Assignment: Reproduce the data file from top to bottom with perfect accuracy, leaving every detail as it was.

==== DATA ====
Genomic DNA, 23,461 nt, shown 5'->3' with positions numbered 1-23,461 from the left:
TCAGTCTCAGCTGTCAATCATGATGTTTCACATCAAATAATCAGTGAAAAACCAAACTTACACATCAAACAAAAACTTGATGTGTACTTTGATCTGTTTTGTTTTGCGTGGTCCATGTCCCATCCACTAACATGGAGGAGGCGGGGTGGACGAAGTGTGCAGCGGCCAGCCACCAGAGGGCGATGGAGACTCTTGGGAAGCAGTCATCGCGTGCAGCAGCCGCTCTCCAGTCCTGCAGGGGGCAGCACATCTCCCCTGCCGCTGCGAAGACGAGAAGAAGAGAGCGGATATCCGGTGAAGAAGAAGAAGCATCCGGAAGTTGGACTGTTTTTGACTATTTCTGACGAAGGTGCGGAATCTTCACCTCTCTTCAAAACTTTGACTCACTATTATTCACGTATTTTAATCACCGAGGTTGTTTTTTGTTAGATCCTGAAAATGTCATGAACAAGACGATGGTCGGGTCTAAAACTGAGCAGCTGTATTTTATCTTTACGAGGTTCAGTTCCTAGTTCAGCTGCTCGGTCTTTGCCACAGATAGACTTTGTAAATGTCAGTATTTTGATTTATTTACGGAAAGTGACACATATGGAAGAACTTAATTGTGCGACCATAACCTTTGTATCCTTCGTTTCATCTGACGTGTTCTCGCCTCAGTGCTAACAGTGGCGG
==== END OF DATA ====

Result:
Genomic DNA, 23,461 nt, shown 5'->3' with positions numbered 1-23,461 from the left:
TCAGTCTCAGCTGTCAATCATGATGTTTCACATCAAATAATCAGTGAAAAACCAAACTTACACATCAAACAAAAACTTGATGTGTACTTTGATCTGTTTTGTTTTGCGTGGTCCATGTCCCATCCACTAACATGGAGGAGGCGGGGTGGACGAAGTGTGCAGCGGCCAGCCACCAGAGGGCGATGGAGACTCTTGGGAAGCAGTCATCGCGTGCAGCAGCCGCTCTCCAGTCCTGCAGGGGGCAGCACATCTCCCCTGCCGCTGCGAAGACGAGAAGAAGAGAGCGGATATCCGGTGAAGAAGAAGAAGCATCCGGAAGTTGGACTGTTTTTGACTATTTCTGACGAAGGTGCGGAATCTTCACCTCTCTTCAAAACTTTGACTCACTATTATTCACGTATTTTAATCACCGAGGTTGTTTTTTGTTAGATCCTGAAAATGTCATGAACAAGACGATGGTCGGGTCTAAAACTGAGCAGCTGTATTTTATCTTTACGAGGTTCAGTTCCTAGTTCAGCTGCTCGGTCTTTGCCACAGATAGACTTTGTAAATGTCAGTATTTTGATTTATTTACGGAAAGTGACACATATGGAAGAACTTAATTGTGCGACCATAACCTTTGTATCCTTCGTTTCATCTGACGTGTTCTCGCCTCAGTGCTAACAGTGGCGG